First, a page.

ALBANY - Meeting with Gov. Paterson and other top state officials, county executives from across the state expressed their dismay this last week over unfunded mandates and lagging reimbursements by the state.
Also, they voiced concern about the additional financial burden to local taxpayers of ever more state program expenses being shifted to local municipalities.
The local officials met with Paterson and Lt. Governor Richard Ravitch as they convened in Albany for the annual meeting of the New York State County Executives Association.
Compounding their concern this week was Gov. David Paterson's executive order that 10 percent of pending state aid payments to schools and local governments, a total of $750 million, would be delayed due to a state cash shortfall.
Estimating that the state would fall $1 billion short of the sum needed to pay bills due this past Tuesday, Paterson blamed the need to delay payments on the Legislature's failure to cut spending to schools and health care.
At their recent meeting, the executives talked about the need to make dramatic structural differences in order to realign the state's programs and services delivered at the county level - a system that has driven New York's property taxes to be among the highest in the nation, according to Orange County Executive Ed Diana, president of the County Executives Association.
The local municipal officials voiced concern with the potential that the state's payments for local programs and services are delayed by the Governor in order to keep the state from running out of cash. The areas that would be affected by delayed payment include public health, mental health, social programs, transportation projects and public safety.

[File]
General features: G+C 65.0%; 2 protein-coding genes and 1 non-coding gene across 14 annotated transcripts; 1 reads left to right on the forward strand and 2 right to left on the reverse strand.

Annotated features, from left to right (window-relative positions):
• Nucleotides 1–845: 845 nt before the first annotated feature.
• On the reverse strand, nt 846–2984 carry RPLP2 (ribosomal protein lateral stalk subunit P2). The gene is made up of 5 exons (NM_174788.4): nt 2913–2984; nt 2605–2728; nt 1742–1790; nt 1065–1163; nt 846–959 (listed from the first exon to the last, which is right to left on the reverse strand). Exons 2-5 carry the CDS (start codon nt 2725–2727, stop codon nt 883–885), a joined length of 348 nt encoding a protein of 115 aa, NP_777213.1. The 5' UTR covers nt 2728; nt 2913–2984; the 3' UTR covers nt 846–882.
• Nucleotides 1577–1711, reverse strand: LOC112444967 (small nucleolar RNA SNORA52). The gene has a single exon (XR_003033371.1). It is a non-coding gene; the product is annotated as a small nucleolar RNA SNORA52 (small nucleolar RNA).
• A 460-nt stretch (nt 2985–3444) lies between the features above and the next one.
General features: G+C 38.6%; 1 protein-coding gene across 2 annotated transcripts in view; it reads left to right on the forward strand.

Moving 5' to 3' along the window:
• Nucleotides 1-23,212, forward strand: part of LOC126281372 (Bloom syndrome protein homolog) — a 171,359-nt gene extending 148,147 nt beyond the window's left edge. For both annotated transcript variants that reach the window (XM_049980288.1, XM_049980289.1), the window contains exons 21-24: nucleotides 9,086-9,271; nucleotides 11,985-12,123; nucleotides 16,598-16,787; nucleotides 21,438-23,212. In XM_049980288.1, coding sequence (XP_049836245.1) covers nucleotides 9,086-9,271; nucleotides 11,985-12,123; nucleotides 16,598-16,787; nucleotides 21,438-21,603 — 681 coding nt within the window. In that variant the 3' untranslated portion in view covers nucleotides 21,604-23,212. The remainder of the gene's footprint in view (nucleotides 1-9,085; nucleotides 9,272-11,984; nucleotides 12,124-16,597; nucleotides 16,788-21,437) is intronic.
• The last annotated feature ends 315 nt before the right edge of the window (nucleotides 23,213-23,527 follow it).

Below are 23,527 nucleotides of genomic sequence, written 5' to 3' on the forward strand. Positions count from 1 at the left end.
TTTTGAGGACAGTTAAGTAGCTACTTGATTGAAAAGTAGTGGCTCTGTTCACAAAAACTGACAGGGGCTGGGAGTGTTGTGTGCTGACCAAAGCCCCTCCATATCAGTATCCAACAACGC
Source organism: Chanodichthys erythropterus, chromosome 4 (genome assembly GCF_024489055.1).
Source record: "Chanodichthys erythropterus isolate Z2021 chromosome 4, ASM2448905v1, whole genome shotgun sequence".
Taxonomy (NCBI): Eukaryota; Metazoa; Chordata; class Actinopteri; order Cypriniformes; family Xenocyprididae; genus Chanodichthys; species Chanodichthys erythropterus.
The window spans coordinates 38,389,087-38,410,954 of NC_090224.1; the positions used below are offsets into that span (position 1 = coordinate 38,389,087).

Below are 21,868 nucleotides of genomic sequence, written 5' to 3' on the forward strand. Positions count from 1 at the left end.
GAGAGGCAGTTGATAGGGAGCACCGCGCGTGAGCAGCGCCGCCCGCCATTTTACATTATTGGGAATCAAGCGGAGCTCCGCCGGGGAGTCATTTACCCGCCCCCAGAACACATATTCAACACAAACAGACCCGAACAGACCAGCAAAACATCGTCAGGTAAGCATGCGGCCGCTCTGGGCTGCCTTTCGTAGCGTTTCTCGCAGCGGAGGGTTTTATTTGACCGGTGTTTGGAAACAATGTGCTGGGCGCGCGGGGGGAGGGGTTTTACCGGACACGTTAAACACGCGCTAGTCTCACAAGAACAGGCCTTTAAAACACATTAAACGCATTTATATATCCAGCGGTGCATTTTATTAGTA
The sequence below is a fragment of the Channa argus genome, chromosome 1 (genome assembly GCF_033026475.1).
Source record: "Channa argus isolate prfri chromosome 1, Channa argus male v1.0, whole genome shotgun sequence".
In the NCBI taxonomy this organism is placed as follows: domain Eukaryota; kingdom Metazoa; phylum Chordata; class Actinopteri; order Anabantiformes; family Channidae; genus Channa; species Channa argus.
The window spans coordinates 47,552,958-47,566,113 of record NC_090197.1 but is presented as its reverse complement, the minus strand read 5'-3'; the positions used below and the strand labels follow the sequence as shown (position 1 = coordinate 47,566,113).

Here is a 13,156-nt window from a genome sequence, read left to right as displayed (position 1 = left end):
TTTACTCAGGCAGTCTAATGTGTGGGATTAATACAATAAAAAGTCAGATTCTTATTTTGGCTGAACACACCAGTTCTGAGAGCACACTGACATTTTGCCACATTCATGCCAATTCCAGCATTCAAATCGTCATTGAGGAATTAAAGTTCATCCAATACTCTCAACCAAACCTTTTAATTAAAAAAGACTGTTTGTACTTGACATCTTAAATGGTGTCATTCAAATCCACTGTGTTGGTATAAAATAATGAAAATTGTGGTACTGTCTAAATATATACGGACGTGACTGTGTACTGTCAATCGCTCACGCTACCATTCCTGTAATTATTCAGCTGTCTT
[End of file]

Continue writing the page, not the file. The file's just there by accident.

"Most of our counties do not have the reserves to absorb delayed or denied state reimbursement. In some cases they would have to borrow for short term to keep their budgets balanced for the remainder of the fiscal year," said Diana.
This past January, Warren County borrowed several million dollars because state reimbursements were over two months late.
Warren County Treasurer Frank O'Keefe has warned county supervisors that payments are likely to be just as tardy this coming January, if not worse, than in 2009.
This week, Gov. Paterson announced he was withholding 10 percent of reimbursements to municipalities and school districts for various programs, many of them mandated
Monday, county officials discussed options they might have to undertake in response to the late reimbursements, whether it was planning for more borrowing, or reducing the services for which the payments were being withheld.
Tuesday some county Supervisors suggested cutting programs regardless of their mandated status - because the state was withholding and delaying payments.
County Attorney Paul Dusek warned that such action might be contrary to state law.